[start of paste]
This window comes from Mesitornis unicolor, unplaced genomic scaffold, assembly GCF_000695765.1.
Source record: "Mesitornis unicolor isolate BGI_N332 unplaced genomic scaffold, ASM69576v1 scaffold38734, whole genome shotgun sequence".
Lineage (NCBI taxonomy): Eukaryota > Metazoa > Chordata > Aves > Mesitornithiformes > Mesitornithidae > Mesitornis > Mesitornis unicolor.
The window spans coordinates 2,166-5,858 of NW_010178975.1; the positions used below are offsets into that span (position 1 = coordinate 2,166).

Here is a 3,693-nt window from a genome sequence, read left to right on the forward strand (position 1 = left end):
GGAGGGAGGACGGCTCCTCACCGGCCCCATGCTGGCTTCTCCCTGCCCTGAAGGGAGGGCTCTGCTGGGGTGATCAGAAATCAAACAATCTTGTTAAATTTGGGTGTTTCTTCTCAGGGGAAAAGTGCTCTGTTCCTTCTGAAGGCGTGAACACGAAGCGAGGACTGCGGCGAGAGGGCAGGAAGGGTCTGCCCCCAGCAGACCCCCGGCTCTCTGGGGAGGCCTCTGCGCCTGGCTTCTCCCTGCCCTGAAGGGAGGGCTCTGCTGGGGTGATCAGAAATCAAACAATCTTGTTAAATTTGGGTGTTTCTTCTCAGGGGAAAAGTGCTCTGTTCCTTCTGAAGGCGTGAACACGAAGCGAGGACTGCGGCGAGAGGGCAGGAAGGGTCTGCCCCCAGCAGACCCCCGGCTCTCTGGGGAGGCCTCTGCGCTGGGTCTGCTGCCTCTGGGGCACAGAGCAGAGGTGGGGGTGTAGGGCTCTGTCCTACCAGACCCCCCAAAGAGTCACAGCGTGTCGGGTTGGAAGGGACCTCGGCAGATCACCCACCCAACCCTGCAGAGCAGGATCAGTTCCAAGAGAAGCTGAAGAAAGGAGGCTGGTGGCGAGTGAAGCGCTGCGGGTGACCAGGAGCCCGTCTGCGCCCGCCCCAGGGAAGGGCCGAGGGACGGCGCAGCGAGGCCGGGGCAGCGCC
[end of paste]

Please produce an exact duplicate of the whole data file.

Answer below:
This window comes from Mesitornis unicolor, unplaced genomic scaffold, assembly GCF_000695765.1.
Source record: "Mesitornis unicolor isolate BGI_N332 unplaced genomic scaffold, ASM69576v1 scaffold38734, whole genome shotgun sequence".
Lineage (NCBI taxonomy): Eukaryota > Metazoa > Chordata > Aves > Mesitornithiformes > Mesitornithidae > Mesitornis > Mesitornis unicolor.
The window spans coordinates 2,166-5,858 of NW_010178975.1; the positions used below are offsets into that span (position 1 = coordinate 2,166).

Here is a 3,693-nt window from a genome sequence, read left to right on the forward strand (position 1 = left end):
GGAGGGAGGACGGCTCCTCACCGGCCCCATGCTGGCTTCTCCCTGCCCTGAAGGGAGGGCTCTGCTGGGGTGATCAGAAATCAAACAATCTTGTTAAATTTGGGTGTTTCTTCTCAGGGGAAAAGTGCTCTGTTCCTTCTGAAGGCGTGAACACGAAGCGAGGACTGCGGCGAGAGGGCAGGAAGGGTCTGCCCCCAGCAGACCCCCGGCTCTCTGGGGAGGCCTCTGCGCCTGGCTTCTCCCTGCCCTGAAGGGAGGGCTCTGCTGGGGTGATCAGAAATCAAACAATCTTGTTAAATTTGGGTGTTTCTTCTCAGGGGAAAAGTGCTCTGTTCCTTCTGAAGGCGTGAACACGAAGCGAGGACTGCGGCGAGAGGGCAGGAAGGGTCTGCCCCCAGCAGACCCCCGGCTCTCTGGGGAGGCCTCTGCGCTGGGTCTGCTGCCTCTGGGGCACAGAGCAGAGGTGGGGGTGTAGGGCTCTGTCCTACCAGACCCCCCAAAGAGTCACAGCGTGTCGGGTTGGAAGGGACCTCGGCAGATCACCCACCCAACCCTGCAGAGCAGGATCAGTTCCAAGAGAAGCTGAAGAAAGGAGGCTGGTGGCGAGTGAAGCGCTGCGGGTGACCAGGAGCCCGTCTGCGCCCGCCCCAGGGAAGGGCCGAGGGACGGCGCAGCGAGGCCGGGGCAGCGCC